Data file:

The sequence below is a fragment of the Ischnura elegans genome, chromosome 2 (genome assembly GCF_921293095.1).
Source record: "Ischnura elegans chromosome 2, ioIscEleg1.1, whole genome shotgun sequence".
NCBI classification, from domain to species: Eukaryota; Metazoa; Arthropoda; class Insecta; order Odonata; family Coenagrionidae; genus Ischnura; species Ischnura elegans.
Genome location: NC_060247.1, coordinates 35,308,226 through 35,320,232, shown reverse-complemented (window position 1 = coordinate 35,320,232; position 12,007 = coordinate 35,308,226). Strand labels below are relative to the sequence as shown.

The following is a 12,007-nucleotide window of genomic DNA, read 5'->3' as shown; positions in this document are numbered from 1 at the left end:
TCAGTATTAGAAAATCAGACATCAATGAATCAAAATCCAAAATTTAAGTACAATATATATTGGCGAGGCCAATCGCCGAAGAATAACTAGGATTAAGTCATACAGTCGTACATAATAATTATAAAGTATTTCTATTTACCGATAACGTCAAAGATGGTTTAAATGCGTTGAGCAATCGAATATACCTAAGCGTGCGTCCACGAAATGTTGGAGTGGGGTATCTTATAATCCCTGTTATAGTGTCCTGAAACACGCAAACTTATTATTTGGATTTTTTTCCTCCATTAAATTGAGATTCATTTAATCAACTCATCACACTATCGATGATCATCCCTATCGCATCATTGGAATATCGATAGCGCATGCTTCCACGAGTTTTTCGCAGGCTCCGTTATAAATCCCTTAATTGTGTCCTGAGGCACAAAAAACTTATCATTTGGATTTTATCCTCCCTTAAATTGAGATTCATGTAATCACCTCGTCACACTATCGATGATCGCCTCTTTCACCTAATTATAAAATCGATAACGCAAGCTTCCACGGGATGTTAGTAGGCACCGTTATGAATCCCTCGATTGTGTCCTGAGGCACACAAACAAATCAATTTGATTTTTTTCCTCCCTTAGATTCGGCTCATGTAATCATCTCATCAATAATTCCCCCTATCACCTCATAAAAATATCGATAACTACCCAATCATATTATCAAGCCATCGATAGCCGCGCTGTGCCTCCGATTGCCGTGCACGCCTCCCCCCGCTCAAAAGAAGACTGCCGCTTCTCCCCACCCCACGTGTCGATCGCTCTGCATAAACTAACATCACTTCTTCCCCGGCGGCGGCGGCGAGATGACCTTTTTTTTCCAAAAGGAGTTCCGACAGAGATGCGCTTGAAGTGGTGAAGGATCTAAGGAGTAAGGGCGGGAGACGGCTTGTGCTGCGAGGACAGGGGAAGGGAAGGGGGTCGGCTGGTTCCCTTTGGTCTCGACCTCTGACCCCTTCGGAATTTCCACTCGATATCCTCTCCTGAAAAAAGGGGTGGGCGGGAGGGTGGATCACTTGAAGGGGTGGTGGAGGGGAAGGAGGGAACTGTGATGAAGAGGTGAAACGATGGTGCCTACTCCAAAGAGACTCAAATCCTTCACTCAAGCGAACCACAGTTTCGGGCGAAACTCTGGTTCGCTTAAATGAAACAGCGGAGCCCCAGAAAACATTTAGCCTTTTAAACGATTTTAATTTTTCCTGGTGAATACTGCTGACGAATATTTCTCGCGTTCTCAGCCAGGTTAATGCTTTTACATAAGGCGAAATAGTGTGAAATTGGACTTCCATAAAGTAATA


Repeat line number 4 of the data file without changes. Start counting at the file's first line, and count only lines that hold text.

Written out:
Genome location: NC_060247.1, coordinates 35,308,226 through 35,320,232, shown reverse-complemented (window position 1 = coordinate 35,320,232; position 12,007 = coordinate 35,308,226). Strand labels below are relative to the sequence as shown.